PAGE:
Introduction to Oral Hygiene

Preventative Care

Prevention cuts down on time-consuming, financially debilitating procedures and optimizes the longevity of existing dentistry.

This service is supported by our hygienists who expertly and enthusiastically perform a task that demands care and time.

We urge our patients to come in for regular examinations and hygiene visits, and that they take correct care and responsibility of their teeth between these visits.  There is nothing that we can do that can replace what patients don’t do for themselves !!!  It’s the key to lasting success.

What is a dental hygienist ?
Dental Hygienists are highly trained professionals who are specialists in the field of preventative dental care.  Dentists and hygienists work closely together in proactively preventing and controlling dental disease, and to establish and maintain a favourable oral environment to help ensure successful outcomes for past and future treatment.

What do dental hygienists do ?
Typically, hygienists will:

  • Professionally clean your teeth so that you feel confident and healthy about your teeth and smile.
  • Apply topical fluoride to your teeth to strengthen and re-mineralize weak areas before these teeth break down with decay.
  • Apply agents to your gums and teeth to help reduce and control harmful bacterial activity.
  • Monitor and screen for gum disease.
  • Clean those areas of your mouth that are inaccessible to you, helping to prevent breakdown of these areas.
  • Help in the prevention of cavities and gum disease.
  • Advise and council patients on correct oral hygiene techniques and practices.
  • Advise and council patients on good dietary and supplementary practices.

In addition, some hygienists have received advanced training in areas such as administration of local anaesthesia and the treatment of some gum disorders.

What is a regular or “standard cleaning” ?
A regular cleaning is where only portions of the teeth above the gum are cleaned and is recommended for persons who do not have bone loss, periodontal disease, or infection around their teeth.  There should also be no bleeding, mobility of teeth, receded areas where the gum has pulled away from the teeth, or gaps where the spaces around the roots are exposed.  The mouth should be healthy with no gum or bone problems.

How often do I need to have my teeth cleaned  ?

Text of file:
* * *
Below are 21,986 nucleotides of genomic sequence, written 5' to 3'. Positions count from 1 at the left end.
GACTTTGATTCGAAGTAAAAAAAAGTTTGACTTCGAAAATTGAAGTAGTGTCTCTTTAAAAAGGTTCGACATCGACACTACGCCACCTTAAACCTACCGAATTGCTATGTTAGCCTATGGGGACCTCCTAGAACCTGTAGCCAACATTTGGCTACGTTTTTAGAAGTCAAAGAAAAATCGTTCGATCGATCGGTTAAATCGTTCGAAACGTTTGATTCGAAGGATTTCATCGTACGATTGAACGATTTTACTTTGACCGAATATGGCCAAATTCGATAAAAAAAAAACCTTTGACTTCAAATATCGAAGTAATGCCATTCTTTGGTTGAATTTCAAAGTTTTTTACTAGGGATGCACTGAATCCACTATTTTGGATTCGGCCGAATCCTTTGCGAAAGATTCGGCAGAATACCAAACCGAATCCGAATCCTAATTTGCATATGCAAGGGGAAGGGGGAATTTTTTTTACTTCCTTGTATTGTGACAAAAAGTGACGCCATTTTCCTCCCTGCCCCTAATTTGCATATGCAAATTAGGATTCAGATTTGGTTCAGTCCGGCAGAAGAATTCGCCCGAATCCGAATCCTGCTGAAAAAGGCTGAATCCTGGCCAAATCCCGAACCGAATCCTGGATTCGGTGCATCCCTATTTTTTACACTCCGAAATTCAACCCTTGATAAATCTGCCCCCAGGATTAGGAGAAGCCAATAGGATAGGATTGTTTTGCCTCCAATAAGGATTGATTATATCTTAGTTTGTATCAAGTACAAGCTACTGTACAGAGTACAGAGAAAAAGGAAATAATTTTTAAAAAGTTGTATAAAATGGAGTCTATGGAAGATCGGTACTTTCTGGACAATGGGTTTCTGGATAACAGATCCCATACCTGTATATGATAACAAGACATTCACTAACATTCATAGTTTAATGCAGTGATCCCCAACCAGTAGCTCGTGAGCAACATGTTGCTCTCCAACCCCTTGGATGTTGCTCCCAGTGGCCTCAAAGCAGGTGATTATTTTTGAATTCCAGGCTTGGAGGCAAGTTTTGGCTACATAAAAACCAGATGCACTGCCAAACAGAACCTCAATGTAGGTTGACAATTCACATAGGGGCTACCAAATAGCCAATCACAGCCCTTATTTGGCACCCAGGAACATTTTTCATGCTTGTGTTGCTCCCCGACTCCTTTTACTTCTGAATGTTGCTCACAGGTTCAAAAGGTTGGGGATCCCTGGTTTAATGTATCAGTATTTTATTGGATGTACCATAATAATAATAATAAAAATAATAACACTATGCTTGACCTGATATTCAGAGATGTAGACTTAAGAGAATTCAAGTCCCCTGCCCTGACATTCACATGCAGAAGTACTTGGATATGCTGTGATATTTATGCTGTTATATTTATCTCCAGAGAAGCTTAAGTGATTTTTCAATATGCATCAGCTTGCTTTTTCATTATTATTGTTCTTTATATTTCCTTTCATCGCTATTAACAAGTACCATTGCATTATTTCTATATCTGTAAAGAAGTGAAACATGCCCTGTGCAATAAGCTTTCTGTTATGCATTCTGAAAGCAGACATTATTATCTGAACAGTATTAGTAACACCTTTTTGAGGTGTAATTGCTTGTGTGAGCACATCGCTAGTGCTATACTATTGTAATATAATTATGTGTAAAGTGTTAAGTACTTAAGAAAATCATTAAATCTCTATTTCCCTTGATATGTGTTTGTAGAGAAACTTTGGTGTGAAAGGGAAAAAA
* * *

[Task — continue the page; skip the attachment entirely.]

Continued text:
The old system of everyone having their teeth cleaned twice a year has fallen out of favour.  Most dentists and hygienists are now setting up a patient’s cleaning schedule based on individual needs.  This may be as often as four times a year.   

What is periodontal disease  ?
Periodontal disease is very common but does not always have distinct symptoms. It is an inflammation and infection of the supporting structure of the teeth, which includes the gums, bone ligaments and root surfaces that can eventually result in loss of teeth. You may notice that your gums bleed easily, that you have a bad taste in your mouth, that your gums appear red and swollen, that your teeth appear longer or seem to have
shifted.........or you may notice nothing at all.

What is a Root planing Procedure  ?
Patients with Periodontal disease may require root planing to remove diseased deposits from the roots of the teeth.  Other treatment, including surgery, may be required.  Root planing removes bacteria and their toxins, tartar and diseased deposits from the surfaces of tooth roots.  Scaling (using dental instruments or an ultrasonic machine to remove deposits) is required for the full length of the root surface down to where the root, gum and bone meet

What is periodontal disease  ?
After the disease process is under control, a regular “cleaning” is not always  appropriate.  Instead, you will require special ongoing gum and bone care procedures also known as periodontal maintenance, to keep your mouth healthy.  Periodontal maintenance is different in scope from a “regular cleaning”, even though a hygienist may perform both services.

Periodontal maintenance can include a medical and dental history update, radiographic review, dentist exam and bone and periodontal probing, a review of homecare, scaling and root planing, polishing and irrigation of the gums as needed.  Typically an interval of three months between appointments may be needed.

Will my medical aid pay for these procedures ?
Insurance/medical aids can help you pay for the treatment that you need, however, it was never designed to pay for everything.  Most plans typically pay a minimum, regardless of what you may need as an individual.

It is a mistake to let medical aid benefits be your sole consideration when you make dental decisions.